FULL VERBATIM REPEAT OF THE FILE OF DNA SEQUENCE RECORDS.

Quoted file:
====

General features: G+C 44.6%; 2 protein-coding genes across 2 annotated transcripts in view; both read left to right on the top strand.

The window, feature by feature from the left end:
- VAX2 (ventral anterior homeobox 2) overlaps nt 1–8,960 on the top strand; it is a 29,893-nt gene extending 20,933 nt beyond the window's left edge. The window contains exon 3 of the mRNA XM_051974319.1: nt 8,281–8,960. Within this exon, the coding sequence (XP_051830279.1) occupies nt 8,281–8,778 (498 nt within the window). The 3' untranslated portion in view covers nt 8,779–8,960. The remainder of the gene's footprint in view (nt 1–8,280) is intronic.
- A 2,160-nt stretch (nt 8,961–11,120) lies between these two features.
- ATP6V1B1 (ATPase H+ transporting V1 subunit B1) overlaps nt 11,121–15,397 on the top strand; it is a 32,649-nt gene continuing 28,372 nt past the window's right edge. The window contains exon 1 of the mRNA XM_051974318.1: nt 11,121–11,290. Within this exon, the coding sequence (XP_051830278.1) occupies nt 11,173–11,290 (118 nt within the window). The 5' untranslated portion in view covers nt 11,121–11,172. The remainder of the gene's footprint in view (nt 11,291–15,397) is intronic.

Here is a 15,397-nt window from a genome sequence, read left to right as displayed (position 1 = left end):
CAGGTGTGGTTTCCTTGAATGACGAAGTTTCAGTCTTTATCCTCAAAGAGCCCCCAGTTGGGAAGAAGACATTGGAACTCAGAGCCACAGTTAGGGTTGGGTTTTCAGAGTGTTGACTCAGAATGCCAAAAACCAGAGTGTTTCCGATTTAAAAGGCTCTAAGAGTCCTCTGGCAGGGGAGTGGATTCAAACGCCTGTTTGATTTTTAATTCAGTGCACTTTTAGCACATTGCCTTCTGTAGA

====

General features: G+C 44.6%; 2 protein-coding genes across 2 annotated transcripts in view; both read left to right on the top strand.

The window, feature by feature from the left end:
- VAX2 (ventral anterior homeobox 2) overlaps nt 1–8,960 on the top strand; it is a 29,893-nt gene extending 20,933 nt beyond the window's left edge. The window contains exon 3 of the mRNA XM_051974319.1: nt 8,281–8,960. Within this exon, the coding sequence (XP_051830279.1) occupies nt 8,281–8,778 (498 nt within the window). The 3' untranslated portion in view covers nt 8,779–8,960. The remainder of the gene's footprint in view (nt 1–8,280) is intronic.
- A 2,160-nt stretch (nt 8,961–11,120) lies between these two features.
- ATP6V1B1 (ATPase H+ transporting V1 subunit B1) overlaps nt 11,121–15,397 on the top strand; it is a 32,649-nt gene continuing 28,372 nt past the window's right edge. The window contains exon 1 of the mRNA XM_051974318.1: nt 11,121–11,290. Within this exon, the coding sequence (XP_051830278.1) occupies nt 11,173–11,290 (118 nt within the window). The 5' untranslated portion in view covers nt 11,121–11,172. The remainder of the gene's footprint in view (nt 11,291–15,397) is intronic.

Here is a 15,397-nt window from a genome sequence, read left to right as displayed (position 1 = left end):
CAGGTGTGGTTTCCTTGAATGACGAAGTTTCAGTCTTTATCCTCAAAGAGCCCCCAGTTGGGAAGAAGACATTGGAACTCAGAGCCACAGTTAGGGTTGGGTTTTCAGAGTGTTGACTCAGAATGCCAAAAACCAGAGTGTTTCCGATTTAAAAGGCTCTAAGAGTCCTCTGGCAGGGGAGTGGATTCAAACGCCTGTTTGATTTTTAATTCAGTGCACTTTTAGCACATTGCCTTCTGTAGA